I’ve written several blog posts talking about my experiments with various small (3×5) notebooks as a medium for quick-sketching. I’ve tried the Moleskine Cahier, the Baron Fig Apprentice and most recently Field Notes. I even made a small binder for Field Notes to provide some support backing while sketching. I think I’m about to bring that quest to an end and thought I report on what I’ve seen and what I’ve concluded from the experiments. I wonder if Ponce-de-Leon and Coronado felt the way I do when they figured out that the fountain of youth and the city of gold were myths.
If I were quick-sketching with pencil, or ballpoint, this approach would work quite well. But for fountain pens and certainly light watercolor washes, the paper is simply too cheap and too thin to handle the task. Anything but the finest fountain pens will bleed through, causing the back side of the paper to be unusable. I’m actually ok with that, though this reduces these notebooks to 24 pages making one (me) wonder why I’m not simply using better paper even if it costs a couple cents more. Watercolor washes fail on two counts. The paper buckles and the watercolor soaks in immediately and none of the techniques one (me) wants to use are possible. Here are a few examples:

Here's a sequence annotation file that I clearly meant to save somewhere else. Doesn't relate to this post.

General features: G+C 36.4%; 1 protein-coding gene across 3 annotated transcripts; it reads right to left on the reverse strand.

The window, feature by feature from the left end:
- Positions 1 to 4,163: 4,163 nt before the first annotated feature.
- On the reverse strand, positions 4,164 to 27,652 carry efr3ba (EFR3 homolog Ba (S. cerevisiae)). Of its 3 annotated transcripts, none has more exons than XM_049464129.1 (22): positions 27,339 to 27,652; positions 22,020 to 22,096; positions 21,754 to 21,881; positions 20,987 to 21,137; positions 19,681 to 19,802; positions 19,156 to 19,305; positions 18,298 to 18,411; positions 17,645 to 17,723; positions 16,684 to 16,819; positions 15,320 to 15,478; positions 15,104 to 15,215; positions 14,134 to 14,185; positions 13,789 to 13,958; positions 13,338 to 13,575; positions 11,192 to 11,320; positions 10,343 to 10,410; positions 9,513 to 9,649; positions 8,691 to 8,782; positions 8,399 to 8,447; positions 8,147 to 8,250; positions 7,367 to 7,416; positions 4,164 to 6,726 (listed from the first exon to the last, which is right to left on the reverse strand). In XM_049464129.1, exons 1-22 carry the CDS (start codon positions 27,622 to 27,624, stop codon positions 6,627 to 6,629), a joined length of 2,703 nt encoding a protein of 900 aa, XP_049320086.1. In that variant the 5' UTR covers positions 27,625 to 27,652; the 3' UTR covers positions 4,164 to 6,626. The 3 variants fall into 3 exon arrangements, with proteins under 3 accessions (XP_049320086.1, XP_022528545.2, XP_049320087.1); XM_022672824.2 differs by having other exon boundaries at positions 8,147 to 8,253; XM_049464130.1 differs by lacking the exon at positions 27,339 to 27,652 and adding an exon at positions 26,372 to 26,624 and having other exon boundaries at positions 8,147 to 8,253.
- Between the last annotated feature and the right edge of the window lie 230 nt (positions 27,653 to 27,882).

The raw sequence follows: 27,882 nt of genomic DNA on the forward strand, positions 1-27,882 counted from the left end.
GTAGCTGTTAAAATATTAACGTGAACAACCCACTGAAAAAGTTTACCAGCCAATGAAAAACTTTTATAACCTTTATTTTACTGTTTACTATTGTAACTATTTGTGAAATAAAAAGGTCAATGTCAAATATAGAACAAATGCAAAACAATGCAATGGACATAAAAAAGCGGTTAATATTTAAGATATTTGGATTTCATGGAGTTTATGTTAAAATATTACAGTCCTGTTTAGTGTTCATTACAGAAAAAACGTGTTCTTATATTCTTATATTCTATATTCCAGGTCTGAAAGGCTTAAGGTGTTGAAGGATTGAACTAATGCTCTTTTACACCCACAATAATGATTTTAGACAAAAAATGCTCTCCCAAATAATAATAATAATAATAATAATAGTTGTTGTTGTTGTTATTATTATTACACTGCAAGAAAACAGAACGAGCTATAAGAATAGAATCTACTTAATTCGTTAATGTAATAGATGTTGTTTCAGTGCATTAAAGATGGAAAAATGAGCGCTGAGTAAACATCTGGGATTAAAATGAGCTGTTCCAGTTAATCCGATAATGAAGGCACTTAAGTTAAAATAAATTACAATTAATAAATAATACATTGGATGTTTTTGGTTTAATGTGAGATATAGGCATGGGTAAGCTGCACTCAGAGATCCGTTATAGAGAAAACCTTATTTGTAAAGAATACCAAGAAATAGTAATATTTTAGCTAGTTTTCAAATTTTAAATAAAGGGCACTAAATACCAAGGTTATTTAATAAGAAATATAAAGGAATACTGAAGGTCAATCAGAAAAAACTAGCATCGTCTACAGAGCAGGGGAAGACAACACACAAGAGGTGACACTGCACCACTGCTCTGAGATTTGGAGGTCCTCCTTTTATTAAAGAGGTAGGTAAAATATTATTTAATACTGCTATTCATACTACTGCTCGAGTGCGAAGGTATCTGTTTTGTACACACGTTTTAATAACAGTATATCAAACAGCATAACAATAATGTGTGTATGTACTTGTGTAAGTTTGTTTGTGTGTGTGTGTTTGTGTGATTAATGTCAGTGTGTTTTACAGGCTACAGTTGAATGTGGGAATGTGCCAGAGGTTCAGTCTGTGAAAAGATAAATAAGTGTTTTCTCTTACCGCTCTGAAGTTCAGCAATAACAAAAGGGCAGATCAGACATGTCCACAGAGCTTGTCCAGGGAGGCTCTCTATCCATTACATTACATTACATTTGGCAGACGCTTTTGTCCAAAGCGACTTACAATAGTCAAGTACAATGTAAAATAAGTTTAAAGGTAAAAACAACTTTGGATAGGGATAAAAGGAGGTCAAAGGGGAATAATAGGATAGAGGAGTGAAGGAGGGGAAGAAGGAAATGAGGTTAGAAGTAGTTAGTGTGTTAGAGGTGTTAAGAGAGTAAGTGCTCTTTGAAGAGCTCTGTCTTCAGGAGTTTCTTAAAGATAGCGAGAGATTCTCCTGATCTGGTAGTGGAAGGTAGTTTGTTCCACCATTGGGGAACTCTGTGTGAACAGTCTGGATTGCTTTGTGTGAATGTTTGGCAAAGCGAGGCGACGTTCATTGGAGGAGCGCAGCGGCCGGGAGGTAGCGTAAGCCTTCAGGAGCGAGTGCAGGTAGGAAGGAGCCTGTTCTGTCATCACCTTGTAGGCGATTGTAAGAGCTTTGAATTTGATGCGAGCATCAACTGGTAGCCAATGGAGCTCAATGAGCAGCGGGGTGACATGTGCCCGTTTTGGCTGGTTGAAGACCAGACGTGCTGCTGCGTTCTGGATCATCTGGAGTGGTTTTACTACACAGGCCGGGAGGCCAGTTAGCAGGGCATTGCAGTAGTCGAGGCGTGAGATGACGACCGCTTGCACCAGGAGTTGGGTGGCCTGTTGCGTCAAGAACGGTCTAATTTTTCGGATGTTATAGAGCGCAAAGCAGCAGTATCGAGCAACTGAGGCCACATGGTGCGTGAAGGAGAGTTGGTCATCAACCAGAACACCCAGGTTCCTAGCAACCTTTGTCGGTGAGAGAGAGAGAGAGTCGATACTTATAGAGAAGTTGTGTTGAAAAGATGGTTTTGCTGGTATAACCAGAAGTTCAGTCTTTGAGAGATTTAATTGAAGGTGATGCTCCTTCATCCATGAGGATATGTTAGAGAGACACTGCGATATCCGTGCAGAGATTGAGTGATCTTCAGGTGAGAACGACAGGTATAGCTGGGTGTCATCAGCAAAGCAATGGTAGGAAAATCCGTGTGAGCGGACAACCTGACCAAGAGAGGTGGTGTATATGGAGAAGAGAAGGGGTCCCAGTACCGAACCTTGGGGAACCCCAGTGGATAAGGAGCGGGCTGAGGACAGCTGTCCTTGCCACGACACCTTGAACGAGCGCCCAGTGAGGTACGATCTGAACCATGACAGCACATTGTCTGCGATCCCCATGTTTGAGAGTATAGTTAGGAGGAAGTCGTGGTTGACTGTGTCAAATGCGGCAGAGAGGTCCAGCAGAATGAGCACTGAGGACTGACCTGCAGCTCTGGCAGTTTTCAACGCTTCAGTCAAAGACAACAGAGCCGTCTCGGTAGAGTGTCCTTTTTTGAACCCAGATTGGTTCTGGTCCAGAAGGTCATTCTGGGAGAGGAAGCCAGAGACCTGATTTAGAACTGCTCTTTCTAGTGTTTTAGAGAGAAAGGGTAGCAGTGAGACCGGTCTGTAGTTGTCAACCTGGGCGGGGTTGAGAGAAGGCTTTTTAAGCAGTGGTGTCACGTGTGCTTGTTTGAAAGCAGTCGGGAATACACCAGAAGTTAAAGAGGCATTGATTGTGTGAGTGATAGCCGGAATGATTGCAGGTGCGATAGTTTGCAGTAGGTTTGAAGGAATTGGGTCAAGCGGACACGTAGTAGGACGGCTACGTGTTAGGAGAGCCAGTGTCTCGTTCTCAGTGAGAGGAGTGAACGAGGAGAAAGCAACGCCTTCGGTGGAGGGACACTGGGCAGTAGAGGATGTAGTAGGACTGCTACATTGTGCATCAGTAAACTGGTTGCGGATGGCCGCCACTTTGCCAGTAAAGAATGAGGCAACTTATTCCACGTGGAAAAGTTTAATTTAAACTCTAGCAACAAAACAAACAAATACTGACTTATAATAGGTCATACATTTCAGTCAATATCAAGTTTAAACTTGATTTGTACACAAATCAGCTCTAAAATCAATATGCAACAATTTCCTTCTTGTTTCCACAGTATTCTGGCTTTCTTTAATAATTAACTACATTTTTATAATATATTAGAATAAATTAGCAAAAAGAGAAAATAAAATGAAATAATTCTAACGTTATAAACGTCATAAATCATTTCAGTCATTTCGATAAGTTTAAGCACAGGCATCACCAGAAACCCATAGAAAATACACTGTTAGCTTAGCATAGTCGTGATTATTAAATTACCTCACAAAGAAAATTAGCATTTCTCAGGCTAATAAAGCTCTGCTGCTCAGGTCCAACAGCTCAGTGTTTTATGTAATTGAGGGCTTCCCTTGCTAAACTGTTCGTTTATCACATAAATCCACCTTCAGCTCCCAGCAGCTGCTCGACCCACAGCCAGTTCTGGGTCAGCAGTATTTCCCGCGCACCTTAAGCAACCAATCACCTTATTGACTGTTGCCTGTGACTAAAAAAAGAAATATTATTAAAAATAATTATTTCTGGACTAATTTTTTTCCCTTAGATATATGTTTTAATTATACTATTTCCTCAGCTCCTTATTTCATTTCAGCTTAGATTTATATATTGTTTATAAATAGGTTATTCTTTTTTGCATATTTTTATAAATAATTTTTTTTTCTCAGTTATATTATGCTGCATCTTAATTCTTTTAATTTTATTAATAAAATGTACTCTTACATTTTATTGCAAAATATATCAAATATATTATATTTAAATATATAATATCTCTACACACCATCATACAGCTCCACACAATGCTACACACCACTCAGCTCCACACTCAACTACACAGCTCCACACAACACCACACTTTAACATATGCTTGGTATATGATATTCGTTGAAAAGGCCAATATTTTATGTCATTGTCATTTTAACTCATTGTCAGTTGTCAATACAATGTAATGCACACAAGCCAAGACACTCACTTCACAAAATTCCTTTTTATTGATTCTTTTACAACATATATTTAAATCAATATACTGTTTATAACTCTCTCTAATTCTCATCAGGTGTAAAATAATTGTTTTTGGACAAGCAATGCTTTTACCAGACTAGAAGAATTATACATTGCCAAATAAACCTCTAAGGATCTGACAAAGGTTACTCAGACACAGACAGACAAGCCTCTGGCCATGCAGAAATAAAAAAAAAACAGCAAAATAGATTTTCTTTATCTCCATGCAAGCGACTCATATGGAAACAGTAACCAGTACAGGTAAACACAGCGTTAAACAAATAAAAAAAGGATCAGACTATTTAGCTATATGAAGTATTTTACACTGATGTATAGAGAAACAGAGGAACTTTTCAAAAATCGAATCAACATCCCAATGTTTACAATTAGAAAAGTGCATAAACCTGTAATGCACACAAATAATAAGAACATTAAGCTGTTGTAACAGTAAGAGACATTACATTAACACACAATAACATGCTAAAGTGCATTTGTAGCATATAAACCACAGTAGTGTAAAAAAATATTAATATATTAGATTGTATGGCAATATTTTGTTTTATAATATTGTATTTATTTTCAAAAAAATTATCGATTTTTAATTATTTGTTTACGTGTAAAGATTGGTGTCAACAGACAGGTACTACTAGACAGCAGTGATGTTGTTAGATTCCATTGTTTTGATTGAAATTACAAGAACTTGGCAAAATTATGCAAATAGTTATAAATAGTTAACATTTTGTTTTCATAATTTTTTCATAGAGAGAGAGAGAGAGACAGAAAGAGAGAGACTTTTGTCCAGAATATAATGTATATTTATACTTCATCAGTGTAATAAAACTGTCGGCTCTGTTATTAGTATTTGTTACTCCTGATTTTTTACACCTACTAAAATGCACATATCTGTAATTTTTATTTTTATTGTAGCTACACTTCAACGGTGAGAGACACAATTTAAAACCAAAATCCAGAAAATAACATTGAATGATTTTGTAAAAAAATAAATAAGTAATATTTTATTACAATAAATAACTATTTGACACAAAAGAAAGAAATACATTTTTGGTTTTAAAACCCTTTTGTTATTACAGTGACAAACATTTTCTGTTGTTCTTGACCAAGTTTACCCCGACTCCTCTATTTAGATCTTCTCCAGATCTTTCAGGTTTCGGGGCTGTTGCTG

So, in the end I’ve learned a few things. Mostly I’ve learned that what I said a long time ago remains true. To get good results you have to use good paper, at least I do. Another thing remains true. There isn’t any in a thin, small format. The closest I’ve gotten to that was a small sketchbook I made by cutting up several sheets from one of my Stillman & Birn sketchbooks but I’m trying hard not to go down the road of making sketchbooks.
Alas, there goes another Fountain of Youth.